Wake (ceremony)

From Wikipedia, the free encyclopedia - View original article

 
Jump to: navigation, search
This article is about funeral ceremony. For other uses, see wake (disambiguation).
Wake (museum display)

A wake is a ceremony associated with death. Traditionally, a wake takes place in the house of the deceased with the body present; however, modern wakes are often performed at a funeral home. In the United States and Canada it is synonymous with a viewing. It is often a social rite which highlights the idea that the loss is one of a social group and affects that group as a whole.[1]

The term originally referred to a late-night prayer vigil but is now mostly used for the social interactions accompanying a funeral. While the modern usage of the verb "wake" is "become or stay alert", a "wake" for the dead harks back to the antiquated "watch" or "guard" sense. This is contrary to the misconception that people at a wake are waiting in case the deceased should "wake up."[2]

Origin[edit]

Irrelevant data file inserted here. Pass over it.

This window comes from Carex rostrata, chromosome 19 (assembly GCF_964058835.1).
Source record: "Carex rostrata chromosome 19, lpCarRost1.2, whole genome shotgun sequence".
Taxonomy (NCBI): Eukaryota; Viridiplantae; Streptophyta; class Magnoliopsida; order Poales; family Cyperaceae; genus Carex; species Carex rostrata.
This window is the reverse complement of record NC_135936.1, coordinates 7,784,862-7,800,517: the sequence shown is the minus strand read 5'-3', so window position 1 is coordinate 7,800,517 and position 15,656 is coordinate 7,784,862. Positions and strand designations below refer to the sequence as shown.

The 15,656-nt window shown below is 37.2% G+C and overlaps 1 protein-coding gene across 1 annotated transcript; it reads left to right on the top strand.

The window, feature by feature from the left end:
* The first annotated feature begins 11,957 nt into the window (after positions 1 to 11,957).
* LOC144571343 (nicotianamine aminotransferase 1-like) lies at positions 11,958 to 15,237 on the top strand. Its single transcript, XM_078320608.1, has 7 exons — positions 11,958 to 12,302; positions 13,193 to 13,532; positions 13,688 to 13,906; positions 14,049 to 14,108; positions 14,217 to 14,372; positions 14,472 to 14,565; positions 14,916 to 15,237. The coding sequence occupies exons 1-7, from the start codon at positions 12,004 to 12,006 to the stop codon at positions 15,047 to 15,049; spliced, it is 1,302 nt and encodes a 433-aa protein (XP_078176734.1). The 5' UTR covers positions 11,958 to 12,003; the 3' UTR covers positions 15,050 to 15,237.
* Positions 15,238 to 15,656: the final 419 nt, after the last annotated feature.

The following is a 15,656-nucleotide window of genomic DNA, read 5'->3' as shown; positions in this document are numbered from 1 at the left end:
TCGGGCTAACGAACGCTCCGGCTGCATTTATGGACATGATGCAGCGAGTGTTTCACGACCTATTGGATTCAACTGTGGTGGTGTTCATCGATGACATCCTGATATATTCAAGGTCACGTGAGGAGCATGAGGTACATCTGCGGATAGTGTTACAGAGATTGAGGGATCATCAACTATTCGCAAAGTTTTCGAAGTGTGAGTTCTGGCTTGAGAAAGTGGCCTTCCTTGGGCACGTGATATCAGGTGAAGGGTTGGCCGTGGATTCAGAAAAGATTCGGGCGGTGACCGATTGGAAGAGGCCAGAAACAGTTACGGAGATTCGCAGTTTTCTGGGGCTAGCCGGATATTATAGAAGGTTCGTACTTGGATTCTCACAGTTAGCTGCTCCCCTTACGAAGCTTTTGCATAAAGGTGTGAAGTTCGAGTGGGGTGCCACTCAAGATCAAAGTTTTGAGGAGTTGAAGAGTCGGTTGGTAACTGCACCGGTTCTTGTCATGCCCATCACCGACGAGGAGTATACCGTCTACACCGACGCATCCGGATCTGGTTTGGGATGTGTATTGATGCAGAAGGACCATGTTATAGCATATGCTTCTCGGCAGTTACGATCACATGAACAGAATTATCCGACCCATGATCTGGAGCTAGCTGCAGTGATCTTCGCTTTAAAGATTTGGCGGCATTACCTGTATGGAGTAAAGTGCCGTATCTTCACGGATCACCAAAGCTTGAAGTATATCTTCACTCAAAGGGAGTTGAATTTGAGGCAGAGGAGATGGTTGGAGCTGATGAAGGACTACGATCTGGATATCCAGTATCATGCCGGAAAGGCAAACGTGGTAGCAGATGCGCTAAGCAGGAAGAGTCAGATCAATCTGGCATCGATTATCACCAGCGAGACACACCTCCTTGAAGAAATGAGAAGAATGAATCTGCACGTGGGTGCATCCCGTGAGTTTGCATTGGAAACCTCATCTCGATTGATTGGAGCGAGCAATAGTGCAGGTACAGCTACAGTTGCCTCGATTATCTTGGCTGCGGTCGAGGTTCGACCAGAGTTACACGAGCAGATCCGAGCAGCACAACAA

The term wake originated from Middle English wakien, waken, from Old English wacan, to wake up and wacian, to be awake, keep watch.[3] and was originally used to denote a prayer vigil, often an annual event held on the feast day of the saint to whom a parish church was dedicated.[4] Over time the association with prayer has become less important, although not lost completely,[5] and in many countries a wake is now mostly associated with the social interactions accompanying a funeral.[2]

It used to be the custom in most Celtic countries in Europe for mourners to keep watch or vigil over their dead until they were buried — this was called a "wake".

With the change to the more recent practice of holding the wake at a funeral home rather than the home, the custom of providing refreshment to the mourners is often held directly after the funeral at the house or another convenient location.

See also[edit]

References[edit]

  1. ^ 1991 Metcalf, Peter & Richard Huntington. Celebrations of Death: The Anthropology of Mortuary Ritual. Cambridge Press, New York. Print.
  2. ^ a b [1] Ivan Brunetti; Wilton, David A. (2004). Word myths: debunking linguistic urban legends. Oxford [Oxfordshire]: Oxford University Press. ISBN 0-19-517284-1. 
  3. ^ Anon. "Wake". The American Heritage Dictionary. Houghton Mifflin Harcourt. Retrieved 8 August 2013. 
  4. ^ Harland, John; Wilkinson, T. T. (1873). "Pageants, maskings and mummings". Lancashire legends traditions, pageants. George Routledge and Sons. pp. 123–124. 
  5. ^ Lysik, David; Gilmour, Peter (September 1996). Now and at the Hour of Our Death: Instructions Concerning My Death and Funeral. Liturgy Training Publications. p. 28. ISBN 1568542860. 

External links[edit]